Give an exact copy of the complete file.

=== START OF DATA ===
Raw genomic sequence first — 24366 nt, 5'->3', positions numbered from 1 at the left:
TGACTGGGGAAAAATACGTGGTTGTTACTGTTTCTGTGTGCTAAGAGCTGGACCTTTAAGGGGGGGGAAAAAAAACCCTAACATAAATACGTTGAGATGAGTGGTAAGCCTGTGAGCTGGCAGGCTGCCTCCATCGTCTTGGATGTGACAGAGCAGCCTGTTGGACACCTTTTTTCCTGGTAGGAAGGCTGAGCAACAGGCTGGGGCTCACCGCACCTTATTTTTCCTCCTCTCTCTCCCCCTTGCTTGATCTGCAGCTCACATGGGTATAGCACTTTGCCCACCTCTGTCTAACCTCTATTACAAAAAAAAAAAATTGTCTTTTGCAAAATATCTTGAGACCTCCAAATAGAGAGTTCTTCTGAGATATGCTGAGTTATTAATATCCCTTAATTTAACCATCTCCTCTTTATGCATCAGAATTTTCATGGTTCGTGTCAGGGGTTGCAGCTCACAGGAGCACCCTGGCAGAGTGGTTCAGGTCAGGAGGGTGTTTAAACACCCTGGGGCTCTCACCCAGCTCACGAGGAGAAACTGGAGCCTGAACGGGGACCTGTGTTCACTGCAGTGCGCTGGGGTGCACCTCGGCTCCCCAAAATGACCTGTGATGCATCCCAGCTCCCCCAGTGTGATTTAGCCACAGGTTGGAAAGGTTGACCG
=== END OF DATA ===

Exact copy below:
Raw genomic sequence first — 24366 nt, 5'->3', positions numbered from 1 at the left:
TGACTGGGGAAAAATACGTGGTTGTTACTGTTTCTGTGTGCTAAGAGCTGGACCTTTAAGGGGGGGGAAAAAAAACCCTAACATAAATACGTTGAGATGAGTGGTAAGCCTGTGAGCTGGCAGGCTGCCTCCATCGTCTTGGATGTGACAGAGCAGCCTGTTGGACACCTTTTTTCCTGGTAGGAAGGCTGAGCAACAGGCTGGGGCTCACCGCACCTTATTTTTCCTCCTCTCTCTCCCCCTTGCTTGATCTGCAGCTCACATGGGTATAGCACTTTGCCCACCTCTGTCTAACCTCTATTACAAAAAAAAAAAATTGTCTTTTGCAAAATATCTTGAGACCTCCAAATAGAGAGTTCTTCTGAGATATGCTGAGTTATTAATATCCCTTAATTTAACCATCTCCTCTTTATGCATCAGAATTTTCATGGTTCGTGTCAGGGGTTGCAGCTCACAGGAGCACCCTGGCAGAGTGGTTCAGGTCAGGAGGGTGTTTAAACACCCTGGGGCTCTCACCCAGCTCACGAGGAGAAACTGGAGCCTGAACGGGGACCTGTGTTCACTGCAGTGCGCTGGGGTGCACCTCGGCTCCCCAAAATGACCTGTGATGCATCCCAGCTCCCCCAGTGTGATTTAGCCACAGGTTGGAAAGGTTGACCG